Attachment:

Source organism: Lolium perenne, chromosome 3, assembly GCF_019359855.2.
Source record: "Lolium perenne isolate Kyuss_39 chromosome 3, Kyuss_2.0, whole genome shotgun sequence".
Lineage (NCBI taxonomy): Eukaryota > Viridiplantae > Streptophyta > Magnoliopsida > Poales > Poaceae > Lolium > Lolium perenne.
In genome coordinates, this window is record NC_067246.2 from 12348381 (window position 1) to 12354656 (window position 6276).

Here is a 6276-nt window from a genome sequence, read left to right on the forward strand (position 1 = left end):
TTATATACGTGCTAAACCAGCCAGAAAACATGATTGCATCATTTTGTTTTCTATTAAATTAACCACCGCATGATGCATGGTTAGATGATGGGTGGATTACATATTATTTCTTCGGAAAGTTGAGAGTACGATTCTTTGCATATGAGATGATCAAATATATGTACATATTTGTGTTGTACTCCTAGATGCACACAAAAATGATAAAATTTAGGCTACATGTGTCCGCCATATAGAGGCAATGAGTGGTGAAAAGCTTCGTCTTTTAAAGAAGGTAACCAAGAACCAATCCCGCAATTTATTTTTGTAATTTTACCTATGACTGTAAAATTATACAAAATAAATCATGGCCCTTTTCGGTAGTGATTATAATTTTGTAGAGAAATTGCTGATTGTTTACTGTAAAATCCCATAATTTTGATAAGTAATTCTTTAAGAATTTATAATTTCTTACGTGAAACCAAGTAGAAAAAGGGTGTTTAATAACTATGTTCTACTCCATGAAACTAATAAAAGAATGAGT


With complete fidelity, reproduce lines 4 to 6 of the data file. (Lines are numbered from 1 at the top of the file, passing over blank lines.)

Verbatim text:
In genome coordinates, this window is record NC_067246.2 from 12348381 (window position 1) to 12354656 (window position 6276).

Here is a 6276-nt window from a genome sequence, read left to right on the forward strand (position 1 = left end):
TTATATACGTGCTAAACCAGCCAGAAAACATGATTGCATCATTTTGTTTTCTATTAAATTAACCACCGCATGATGCATGGTTAGATGATGGGTGGATTACATATTATTTCTTCGGAAAGTTGAGAGTACGATTCTTTGCATATGAGATGATCAAATATATGTACATATTTGTGTTGTACTCCTAGATGCACACAAAAATGATAAAATTTAGGCTACATGTGTCCGCCATATAGAGGCAATGAGTGGTGAAAAGCTTCGTCTTTTAAAGAAGGTAACCAAGAACCAATCCCGCAATTTATTTTTGTAATTTTACCTATGACTGTAAAATTATACAAAATAAATCATGGCCCTTTTCGGTAGTGATTATAATTTTGTAGAGAAATTGCTGATTGTTTACTGTAAAATCCCATAATTTTGATAAGTAATTCTTTAAGAATTTATAATTTCTTACGTGAAACCAAGTAGAAAAAGGGTGTTTAATAACTATGTTCTACTCCATGAAACTAATAAAAGAATGAGT